Sometimes Progress Starts with Getting a Low Grade

To DC Water, we see C+ as a measure along our path toward achieving world-class infrastructure
Sometimes Progress Starts with Getting a Low Grade
"I am grateful for any grade," says DC Water CEO George Hawkins. "We tend to work on what we can measure — because there is a record of what we are doing and accomplishing." (photo courtesy of DC Water)

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A C+ grade, not once but twice! What parent would be happy with that outcome?

Yet, I am not talking about grades in school. I am referring to the recently released report card by the American Society of Civil Engineers (ASCE) scoring the infrastructure of Washington, D.C., Drinking water infrastructure: C+. Sewer infrastructure: C+. 

ASCE described DC Water’s grade below:
“Notably, DC Water’s grades were better than several other sectors of infrastructure, and favorably compares for the overall grades the ASCE has given water infrastructure in the country (D) and the the overall GPA for the all the District’s infrastructure (C-).”

Take a look at the full report here.

Many have asked me what I think about getting two C+’s after all the blood and treasure we have invested in our system over the seven years I have been at the helm of DC Water. The blood has been ours, Team Blue working at a fever pitch day and night to improve the services we offer DC. The treasure has been from our ratepayers, absorbing and paying rates that have generally doubled over my tenure. 

My answer is fourfold.

First, I am grateful for any grade. We tend to work on what we can measure — because there is a record of what we are doing and accomplishing. Many of us need to see and hear the progress we are making, or not, in comparison to a grade of some sort. A grade gives us both a sense of purpose and a measure of accomplishment.

The grading scheme from ASCE is powerful from this perspective. Almost every discussion about infrastructure includes references to the ASCE grades — usually using the unfortunate prevalence of bad grades as a proxy for a longer description of the state of the system.

ASCE has credibility as a nonprofit organization of mainly volunteer engineers who are focused on developing a credible, independent and meaningful grading scheme. I believe they have succeeded wildly, and their grades shine a bright light on a topic that is in need of attention and measure, and are from an honest broker trying to bolster their reputation by allowing science and thorough analysis dominate the substance of the reviews.

Second, none of this means I am pleased with the grades. On one hand, they are by their nature general grades over infrastructure that is diverse, huge and complex. For example, we received a C+ for our sewer infrastructure. My guess is that this is an average of what would be a very high grade for Blue Plains (our water reclamation facility, broadly recognized as one of the finest in the world) and lower grades for some of our much older sewer pipes and pump stations.

In that sense, a general grade does neither component justice. We worked hard with the ASCE engineers who developed the grades and still thought that some should have been higher. But we recognize that the ASCE had to come to their own conclusions, and that ultimately the process was professional, substantive and independent.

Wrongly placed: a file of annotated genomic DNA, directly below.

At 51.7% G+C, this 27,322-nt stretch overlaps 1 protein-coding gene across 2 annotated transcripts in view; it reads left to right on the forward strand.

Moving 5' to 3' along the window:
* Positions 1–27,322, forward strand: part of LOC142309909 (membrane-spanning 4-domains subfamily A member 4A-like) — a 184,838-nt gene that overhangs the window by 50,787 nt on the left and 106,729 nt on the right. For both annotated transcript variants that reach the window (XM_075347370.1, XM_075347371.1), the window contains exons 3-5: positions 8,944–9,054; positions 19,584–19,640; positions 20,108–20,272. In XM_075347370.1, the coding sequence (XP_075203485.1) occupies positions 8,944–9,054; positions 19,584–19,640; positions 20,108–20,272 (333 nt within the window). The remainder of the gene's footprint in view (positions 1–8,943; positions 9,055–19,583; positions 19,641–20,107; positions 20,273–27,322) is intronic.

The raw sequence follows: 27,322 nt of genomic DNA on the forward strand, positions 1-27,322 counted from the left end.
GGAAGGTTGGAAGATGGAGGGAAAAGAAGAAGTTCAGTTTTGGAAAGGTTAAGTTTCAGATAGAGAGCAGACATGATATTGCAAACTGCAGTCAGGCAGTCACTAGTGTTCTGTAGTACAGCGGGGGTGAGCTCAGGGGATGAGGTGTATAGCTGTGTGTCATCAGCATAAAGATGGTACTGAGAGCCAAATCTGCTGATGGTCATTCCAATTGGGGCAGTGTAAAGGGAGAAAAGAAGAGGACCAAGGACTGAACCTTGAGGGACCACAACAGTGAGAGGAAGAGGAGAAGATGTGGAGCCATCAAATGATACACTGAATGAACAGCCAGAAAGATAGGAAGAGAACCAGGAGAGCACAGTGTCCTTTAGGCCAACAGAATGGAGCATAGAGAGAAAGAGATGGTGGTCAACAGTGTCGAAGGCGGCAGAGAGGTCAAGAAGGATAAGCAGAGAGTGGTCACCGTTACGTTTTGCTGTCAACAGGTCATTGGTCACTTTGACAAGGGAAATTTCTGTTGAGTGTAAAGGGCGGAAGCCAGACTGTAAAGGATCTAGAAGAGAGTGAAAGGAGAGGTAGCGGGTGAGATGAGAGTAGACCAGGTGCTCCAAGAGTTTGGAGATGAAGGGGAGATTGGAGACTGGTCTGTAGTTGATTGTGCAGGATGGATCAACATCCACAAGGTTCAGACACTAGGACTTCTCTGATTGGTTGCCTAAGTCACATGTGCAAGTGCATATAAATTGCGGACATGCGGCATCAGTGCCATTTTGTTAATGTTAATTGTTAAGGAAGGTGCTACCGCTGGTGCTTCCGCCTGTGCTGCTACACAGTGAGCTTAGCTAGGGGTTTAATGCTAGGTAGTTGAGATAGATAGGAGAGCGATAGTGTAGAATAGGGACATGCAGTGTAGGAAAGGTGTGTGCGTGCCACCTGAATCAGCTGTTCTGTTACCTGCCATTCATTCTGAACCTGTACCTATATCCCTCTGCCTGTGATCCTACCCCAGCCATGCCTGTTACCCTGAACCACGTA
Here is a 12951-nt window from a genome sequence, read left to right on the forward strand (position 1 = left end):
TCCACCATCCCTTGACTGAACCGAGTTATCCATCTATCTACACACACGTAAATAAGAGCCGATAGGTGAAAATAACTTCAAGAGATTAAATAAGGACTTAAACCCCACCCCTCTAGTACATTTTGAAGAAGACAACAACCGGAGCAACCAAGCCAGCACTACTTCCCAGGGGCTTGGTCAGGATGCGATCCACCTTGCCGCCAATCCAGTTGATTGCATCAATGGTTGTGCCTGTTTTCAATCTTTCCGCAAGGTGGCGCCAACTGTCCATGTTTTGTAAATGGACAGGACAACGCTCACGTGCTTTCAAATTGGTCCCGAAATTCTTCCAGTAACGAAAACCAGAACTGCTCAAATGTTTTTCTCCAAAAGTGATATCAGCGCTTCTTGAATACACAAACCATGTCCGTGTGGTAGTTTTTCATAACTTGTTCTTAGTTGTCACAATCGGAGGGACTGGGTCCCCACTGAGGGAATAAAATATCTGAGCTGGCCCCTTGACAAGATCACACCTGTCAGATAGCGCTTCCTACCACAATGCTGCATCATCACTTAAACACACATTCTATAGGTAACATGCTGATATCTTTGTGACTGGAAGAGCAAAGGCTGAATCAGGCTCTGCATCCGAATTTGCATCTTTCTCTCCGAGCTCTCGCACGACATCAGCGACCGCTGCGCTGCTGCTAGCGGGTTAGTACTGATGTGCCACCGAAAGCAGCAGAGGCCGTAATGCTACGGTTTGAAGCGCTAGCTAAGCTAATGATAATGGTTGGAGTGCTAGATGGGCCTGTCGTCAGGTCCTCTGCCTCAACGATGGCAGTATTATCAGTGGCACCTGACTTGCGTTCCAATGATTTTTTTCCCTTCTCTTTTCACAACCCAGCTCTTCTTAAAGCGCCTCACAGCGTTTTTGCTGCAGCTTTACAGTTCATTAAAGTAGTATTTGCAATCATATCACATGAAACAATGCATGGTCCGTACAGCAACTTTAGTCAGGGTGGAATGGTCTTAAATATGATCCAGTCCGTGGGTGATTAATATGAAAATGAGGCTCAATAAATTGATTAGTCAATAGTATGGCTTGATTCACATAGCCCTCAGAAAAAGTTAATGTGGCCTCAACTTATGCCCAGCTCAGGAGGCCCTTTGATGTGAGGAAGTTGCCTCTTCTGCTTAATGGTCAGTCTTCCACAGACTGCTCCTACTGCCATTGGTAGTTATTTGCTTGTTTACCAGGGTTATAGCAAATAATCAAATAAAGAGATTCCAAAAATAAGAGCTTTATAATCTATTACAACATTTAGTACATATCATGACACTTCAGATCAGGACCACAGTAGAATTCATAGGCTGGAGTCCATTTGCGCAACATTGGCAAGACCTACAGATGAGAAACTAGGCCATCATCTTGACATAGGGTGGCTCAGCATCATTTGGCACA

Third, I am not able to offer a view of the grades without context. No parent will want to see a C+ from a child unless prior performance was even worse. That is the context for DC Water. Our prior grades would fall more in line with the overall national grade for water and wastewater infrastructure – which received a D in 2013.

Seven years ago I believe we were in a D range, and perhaps worse. We had aging infrastructure and a program that only replaced 0.3 percent of it each year. We had no dedicated funding sources for infrastructure replacement and improvement. On that score, our Board of Directors has led us on a fundamental turnaround.

Today we have tripled our replacement rate to 1 percent per year (double the national average of 0.5 percent) and have dedicated funding for both our largest sewer upgrade ever (the multi-billion dollar Clean Rivers Project) and for the capital program to replace drinking water infrastructure (now $40 million a year in perpetuity).

To DC Water, therefore, we see C+ as a measure along our path toward achieving world class infrastructure, one that is heading resolutely in the right direction.

Finally, and ultimately, we are not satisfied. DC Water personnel, our board, and none of our customers frankly, should accept average grades for the infrastructure that literally brings life-giving water into every home and business, and cleans it after our use before returning water to the environment.

We are pleased at our progress, know that this moment is an important milestone along the way, but are also more determined than ever to continue our march toward delivering the finest world-class water service to the people and all living organisms of the Washington, D.C., metropolitan region.

George Hawkins ( has served as the CEO and general manager of DC Water since 2009.


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